Is it possible for someone to become addicted to marijuana?

Yes, about 1 in 10 marijuana users will become addicted. For people who begin using younger than 18, that number rises to 1 in 6.[1-3] For more information visit CDC’s section on addiction or the National Institute on Drug Abuse’s pages on addiction science.

How do I know if I am addicted to marijuana?

Some of the signs that someone might be addicted to marijuana include:

  • Trying but failing to quit using marijuana.
  • Giving up important activities with friends and family in favor of using marijuana.
  • Using marijuana even when it is known that it causes problems at home, school, or work.[4]

People who are addicted to marijuana are at a higher risk of the negative consequences of using the drug, such as problems with attention, memory, and learning. For more information visit CDC’s section on addiction or the National Institute on Drug Abuse’s pages on addiction science.

What are the health risks of marijuana?

For more on the health risks and effects of marijuana visit CDC’s web page on marijuana and health effects.

Is it possible to “overdose” on marijuana?

A fatal overdose is unlikely, but that doesn’t mean marijuana is harmless. In fact, the potency—determined by the amount of THC in the marijuana—of current strains may lead to poisonings, particularly when eaten or swallowed. Also, people can and do injure themselves because of marijuana’s effects on judgment, perception, movement, and coordination. For more information visit CDC’s section on poisoning. If you think you or someone you love has had too much marijuana and is having serious problems, call 911.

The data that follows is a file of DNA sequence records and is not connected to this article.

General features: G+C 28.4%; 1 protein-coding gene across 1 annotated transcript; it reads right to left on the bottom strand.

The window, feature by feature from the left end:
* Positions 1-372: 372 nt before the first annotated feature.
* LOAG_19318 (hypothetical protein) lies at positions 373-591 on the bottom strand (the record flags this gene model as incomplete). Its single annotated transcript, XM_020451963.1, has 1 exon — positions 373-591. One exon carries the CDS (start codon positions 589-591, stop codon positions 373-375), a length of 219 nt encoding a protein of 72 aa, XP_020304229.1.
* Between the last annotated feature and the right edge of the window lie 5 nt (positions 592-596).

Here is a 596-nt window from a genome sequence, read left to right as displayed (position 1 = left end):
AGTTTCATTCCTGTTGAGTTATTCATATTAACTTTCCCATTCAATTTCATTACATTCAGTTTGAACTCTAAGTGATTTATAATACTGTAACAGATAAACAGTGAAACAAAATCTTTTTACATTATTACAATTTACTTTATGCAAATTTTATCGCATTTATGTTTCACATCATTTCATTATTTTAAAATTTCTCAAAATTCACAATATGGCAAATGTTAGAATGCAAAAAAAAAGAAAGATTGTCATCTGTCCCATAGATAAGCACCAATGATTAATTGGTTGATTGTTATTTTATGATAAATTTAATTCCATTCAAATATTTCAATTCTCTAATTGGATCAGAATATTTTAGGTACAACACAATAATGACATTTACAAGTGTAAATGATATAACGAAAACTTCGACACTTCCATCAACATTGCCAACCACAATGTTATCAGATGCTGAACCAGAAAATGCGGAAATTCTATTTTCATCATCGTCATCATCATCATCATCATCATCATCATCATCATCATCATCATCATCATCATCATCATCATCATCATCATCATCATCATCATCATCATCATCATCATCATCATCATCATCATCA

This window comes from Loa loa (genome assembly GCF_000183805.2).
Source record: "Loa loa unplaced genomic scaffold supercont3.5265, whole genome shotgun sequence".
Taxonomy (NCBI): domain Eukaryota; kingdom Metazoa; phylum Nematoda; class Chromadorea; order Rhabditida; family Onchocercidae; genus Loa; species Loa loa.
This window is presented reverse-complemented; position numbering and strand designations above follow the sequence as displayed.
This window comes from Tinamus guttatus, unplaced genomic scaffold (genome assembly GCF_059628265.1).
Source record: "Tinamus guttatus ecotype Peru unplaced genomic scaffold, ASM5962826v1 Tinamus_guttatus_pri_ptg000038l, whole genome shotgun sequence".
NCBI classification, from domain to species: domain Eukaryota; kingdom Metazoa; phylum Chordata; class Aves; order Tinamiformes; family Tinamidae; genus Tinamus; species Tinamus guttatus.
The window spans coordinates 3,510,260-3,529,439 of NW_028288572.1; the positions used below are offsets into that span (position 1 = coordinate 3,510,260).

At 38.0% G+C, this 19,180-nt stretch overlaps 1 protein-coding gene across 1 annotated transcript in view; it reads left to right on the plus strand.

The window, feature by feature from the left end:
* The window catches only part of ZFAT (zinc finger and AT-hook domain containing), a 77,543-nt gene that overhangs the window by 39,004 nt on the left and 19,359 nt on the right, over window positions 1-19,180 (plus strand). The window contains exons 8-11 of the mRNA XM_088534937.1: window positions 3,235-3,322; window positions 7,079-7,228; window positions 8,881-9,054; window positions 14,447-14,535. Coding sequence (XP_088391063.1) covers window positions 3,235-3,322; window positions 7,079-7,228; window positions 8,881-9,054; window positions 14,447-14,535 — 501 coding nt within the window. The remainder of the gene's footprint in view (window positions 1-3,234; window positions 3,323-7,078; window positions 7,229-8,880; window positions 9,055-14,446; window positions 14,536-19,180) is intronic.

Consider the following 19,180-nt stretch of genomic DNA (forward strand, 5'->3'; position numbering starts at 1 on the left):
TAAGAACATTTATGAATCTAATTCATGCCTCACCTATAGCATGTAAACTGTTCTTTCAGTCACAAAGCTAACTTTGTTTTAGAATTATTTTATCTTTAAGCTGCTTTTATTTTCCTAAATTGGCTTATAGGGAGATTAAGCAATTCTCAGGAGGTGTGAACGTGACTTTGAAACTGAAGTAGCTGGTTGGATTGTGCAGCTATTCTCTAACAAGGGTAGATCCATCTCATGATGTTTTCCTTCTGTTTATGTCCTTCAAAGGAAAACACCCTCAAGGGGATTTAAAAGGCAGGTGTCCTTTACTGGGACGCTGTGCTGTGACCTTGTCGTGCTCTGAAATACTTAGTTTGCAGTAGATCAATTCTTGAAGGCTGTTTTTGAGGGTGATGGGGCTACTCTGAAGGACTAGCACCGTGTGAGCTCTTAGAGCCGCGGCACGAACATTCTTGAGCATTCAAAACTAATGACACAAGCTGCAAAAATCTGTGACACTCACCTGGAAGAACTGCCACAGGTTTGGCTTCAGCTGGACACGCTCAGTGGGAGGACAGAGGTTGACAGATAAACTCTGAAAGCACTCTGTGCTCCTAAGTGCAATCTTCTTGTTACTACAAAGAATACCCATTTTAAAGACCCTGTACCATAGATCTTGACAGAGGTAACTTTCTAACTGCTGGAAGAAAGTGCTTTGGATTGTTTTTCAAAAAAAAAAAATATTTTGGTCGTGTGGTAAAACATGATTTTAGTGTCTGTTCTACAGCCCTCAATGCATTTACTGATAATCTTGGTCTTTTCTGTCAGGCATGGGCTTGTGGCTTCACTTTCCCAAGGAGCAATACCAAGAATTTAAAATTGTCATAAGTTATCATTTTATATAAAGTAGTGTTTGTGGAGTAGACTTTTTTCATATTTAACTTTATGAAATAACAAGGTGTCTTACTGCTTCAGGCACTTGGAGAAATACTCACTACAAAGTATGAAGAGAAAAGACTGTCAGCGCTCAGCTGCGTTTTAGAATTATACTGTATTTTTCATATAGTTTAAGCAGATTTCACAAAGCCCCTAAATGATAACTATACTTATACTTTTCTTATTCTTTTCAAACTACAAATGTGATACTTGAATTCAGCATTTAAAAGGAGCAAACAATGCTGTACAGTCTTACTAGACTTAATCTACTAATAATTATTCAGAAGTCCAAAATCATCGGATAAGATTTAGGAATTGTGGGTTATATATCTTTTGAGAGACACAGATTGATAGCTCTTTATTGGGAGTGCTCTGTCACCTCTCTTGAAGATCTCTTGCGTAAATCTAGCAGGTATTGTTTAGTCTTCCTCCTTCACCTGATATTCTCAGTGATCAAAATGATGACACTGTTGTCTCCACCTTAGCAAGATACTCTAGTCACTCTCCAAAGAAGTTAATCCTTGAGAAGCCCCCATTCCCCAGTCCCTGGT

What are the effects of mixing marijuana and alcohol?

When people mix marijuana and alcohol together at one time, the results can be unpredictable. For example, when people smoke marijuana and drink alcohol at the same time they can have nausea or vomiting, or they can react with panic, anxiety or paranoia. Mixing cannabis with alcohol can also increase the risk of psychotic symptoms such as seeing or hearing things that aren’t really there (hallucinations) for vulnerable people.[54] Alcohol and marijuana use combined also appears to increase the risk of motor vehicle crashes more than either substance used on its own.[55, 56]

How harmful is K2/Spice (synthetic marijuana or synthetic cannabinoids)?

Synthetic cannabinoids (e.g. synthetic marijuana, K2, Spice, Spike)—or plants sprayed with unknown chemicals—are dangerous and unpredictable. Synthetic cannabinoids are not marijuana, but like THC, they bind to the same cannabinoid receptors in the brain and other organs.

Research shows that synthetic cannabinoids affect the brain much more powerfully than marijuana creating unpredictable and, in some cases, life-threatening effects including nausea, anxiety, paranoia, brain swelling, seizures, hallucinations, aggression, heart palpitations, and chest pains. For additional questions around synthetic cannabinoids, visit CDC’s National Center for Environmental Health page on synthetic marijuana or the National Institute on Drug Abuse page on synthetic marijuana.

If someone you know has used synthetic cannabinoids and needs help, you can take the following steps: